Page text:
As frequent Harp Guitar Gathering goers know, we have been trying to feature an historical and/or classical music performer each year.  Optimally, that means someone playing “traditional” or period music on an actual period instrument (or reproduction).  The list has included in the past Andreas David, Brian Torosian, Oleg Timofeyev, and (to a certain extent) James Kline.

Sadly, the list of those doing something significant on historical harp guitar is quite short, and the repertoire is comparatively limited.  So for this year’s 11th Gathering, as an alternative, I suggested Pete Bradshaw to our Gathering hosts.

Wait a minute – isn’t Pete Bradshaw the guy who plays Hawaiian slack key on a modern, steel-string Kathy Wingert harp guitar?  (Yes, three of them, actually)  But Pete has been playing classical guitar on and off since he was 10 years old, in between learning other music like (he tells me) country blues, John Fahey, Martin Simpson, surf guitar(!), and Hawaiian slack key.  So not too unusual that in the last couple years Pete has been dedicating himself to a specific new endeavor – playing classical guitar repertoire on the steel-string harp guitar.

True, many steel-string fingerstyle players dabble in it, and have some classical pieces in their repertoire (though typically performed within their own styles).  What Pete is doing is methodically adapting and applying “strict” classical guitar technique, discipline and philosophy to his instrument (something another recent Gathering attendee, Mark Farley, has been avidly exploring also).  Pete even convinced renowned classical guitar teacher Martha Masters (California State University Fullerton and Loyola Marymount University in Los Angeles) to take him on as her first (the world’s first?) classical guitar student on steel-string harp guitar. The oxymoronic, paradigm-disrupting audaciousness of it all certainly took me by surprise, but is very cool, I have to say (even more fun was had when Pete played for and was critiqued by Andrew York)!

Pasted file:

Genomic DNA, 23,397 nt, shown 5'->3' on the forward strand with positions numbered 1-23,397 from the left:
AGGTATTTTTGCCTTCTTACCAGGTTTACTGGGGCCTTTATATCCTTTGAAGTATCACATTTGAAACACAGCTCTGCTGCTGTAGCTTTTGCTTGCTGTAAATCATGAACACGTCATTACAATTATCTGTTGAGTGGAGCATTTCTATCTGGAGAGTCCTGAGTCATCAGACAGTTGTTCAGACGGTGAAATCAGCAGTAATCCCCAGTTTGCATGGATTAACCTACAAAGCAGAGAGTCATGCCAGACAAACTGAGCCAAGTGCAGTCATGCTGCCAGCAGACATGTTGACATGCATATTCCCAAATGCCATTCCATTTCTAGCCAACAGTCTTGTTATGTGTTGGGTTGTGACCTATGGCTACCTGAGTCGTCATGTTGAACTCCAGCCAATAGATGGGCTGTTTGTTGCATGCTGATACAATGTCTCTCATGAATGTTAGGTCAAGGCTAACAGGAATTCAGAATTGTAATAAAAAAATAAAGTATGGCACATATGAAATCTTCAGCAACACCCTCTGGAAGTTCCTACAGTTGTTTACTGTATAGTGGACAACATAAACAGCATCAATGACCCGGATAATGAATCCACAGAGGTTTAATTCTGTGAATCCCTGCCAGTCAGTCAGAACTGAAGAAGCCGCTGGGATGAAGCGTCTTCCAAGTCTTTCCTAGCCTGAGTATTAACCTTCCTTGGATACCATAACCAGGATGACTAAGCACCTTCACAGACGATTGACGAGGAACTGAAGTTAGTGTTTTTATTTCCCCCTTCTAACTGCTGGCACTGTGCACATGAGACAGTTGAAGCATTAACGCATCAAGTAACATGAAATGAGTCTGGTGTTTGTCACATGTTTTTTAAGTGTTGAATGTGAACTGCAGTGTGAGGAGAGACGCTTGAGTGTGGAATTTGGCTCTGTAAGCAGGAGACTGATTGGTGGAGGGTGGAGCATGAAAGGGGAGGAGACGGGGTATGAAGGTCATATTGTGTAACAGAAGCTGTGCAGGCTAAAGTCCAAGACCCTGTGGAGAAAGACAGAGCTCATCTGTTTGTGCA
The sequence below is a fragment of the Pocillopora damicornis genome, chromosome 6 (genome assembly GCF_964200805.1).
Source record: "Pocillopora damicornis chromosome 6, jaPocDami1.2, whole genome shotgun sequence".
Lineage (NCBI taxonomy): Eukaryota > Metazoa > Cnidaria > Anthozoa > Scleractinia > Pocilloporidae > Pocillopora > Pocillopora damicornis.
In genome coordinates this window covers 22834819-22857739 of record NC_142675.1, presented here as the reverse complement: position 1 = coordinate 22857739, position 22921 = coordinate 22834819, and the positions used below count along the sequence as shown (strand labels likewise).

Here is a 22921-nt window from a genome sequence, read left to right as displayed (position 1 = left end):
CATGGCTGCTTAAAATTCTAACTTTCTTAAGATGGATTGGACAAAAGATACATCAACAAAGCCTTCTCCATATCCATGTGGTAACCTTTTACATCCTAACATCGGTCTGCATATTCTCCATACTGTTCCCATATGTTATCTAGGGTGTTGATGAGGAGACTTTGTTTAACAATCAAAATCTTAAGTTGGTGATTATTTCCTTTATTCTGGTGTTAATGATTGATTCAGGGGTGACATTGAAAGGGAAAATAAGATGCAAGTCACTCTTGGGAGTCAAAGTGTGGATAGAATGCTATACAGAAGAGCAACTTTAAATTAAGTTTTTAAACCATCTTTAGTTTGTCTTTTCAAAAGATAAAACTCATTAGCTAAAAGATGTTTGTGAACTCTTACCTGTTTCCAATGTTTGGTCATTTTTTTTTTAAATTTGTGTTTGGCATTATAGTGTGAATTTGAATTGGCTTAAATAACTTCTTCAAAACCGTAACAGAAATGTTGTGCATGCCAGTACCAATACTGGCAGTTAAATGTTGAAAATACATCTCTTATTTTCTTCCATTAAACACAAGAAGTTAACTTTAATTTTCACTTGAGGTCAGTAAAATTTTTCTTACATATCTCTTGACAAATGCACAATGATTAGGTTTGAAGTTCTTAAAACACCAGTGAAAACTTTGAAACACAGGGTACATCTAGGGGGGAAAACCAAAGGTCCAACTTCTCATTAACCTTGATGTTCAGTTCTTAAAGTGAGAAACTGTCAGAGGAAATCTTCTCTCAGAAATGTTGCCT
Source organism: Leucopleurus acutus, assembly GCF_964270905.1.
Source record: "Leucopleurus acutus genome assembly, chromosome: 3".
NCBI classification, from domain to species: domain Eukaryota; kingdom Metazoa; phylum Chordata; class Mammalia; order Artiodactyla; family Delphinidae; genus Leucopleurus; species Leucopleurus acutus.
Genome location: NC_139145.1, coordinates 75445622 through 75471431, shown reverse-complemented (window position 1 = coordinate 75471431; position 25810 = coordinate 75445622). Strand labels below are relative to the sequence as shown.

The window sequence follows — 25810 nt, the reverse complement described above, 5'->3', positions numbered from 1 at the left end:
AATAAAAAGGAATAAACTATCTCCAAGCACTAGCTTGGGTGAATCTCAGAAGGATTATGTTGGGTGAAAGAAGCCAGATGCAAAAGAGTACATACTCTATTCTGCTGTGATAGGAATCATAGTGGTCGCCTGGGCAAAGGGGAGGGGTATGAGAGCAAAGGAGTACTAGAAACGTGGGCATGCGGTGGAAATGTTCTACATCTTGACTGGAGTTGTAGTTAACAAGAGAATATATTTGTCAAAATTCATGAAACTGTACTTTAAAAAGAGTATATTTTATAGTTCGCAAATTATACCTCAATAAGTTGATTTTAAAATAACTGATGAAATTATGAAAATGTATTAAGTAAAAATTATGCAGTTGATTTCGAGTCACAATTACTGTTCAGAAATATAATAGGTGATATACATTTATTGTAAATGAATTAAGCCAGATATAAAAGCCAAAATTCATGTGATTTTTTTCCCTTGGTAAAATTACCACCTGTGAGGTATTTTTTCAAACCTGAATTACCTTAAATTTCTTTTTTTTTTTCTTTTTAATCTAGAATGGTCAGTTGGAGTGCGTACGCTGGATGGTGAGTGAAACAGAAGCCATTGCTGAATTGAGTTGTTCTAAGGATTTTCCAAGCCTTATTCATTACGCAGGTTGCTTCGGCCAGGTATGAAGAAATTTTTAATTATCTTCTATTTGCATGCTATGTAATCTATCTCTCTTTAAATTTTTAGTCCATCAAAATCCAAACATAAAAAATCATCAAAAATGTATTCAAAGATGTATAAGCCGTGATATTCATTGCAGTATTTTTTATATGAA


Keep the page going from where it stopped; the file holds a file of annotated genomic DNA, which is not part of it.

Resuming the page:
So for HGG11’s second Saturday morning segment (Dave Powell was first), Pete Bradshaw presented “Classical Music Interpretation for Steel String Harp Guitar,” another very successful Gathering Feature debut!

Via live performance and PowerPoint, he (and Lucy, at right) took us through several finished pieces and how he approached them:

  • Bach: Allemande from Cello Suite BWV 1007
  • Couperin: Mysterious Barricades
  • Sor: Three Studies
    • B Minor
    • D
    • And another one in D
    • Chopin: Waltz in A Minor
    • Bach: Gigue from Cello Suite BWV 1009

Pete’s self-invented 7-bass harp guitar tuning, by the way, is: Guitar: Standard; Subs: Bennett tuning with an added F – i.e: G (low), A, B, C, D, F, G (high).

I was not surprised to hear that the classical players were “jealous” of Pete’s instrument’s sustain capabilities, but was struck by the seeming irony of him working so hard now to stop notes (to give the specifically required musical value to each).  Well, I suppose he can get his open-tuning slack key harp guitar fix anytime he wants by picking up a nearby second Wingert…

For those who haven’t yet seen it, a key part of the (not so) secret to Pete’s harp guitar success is his wrist-mounted foam sub-bass mute.  Genius!

For Sunday morning’s workshop, he took players through this comprehensive list (I’ve learned that “slow practice” is Pete’s No. 1 advice):

  1. Reaching the subs
  2. Right hand sub-building exercises
  3. Classical technique-building exercises
  4. Practice strategy and schedule
  5. Posture and the harp guitar

Hey, that’s all the stuff I suck at.

Pete, I need to make an appointment…

Next: The Luthier Panel

To the 11th Harp Guitar Gathering Blog Table of Contents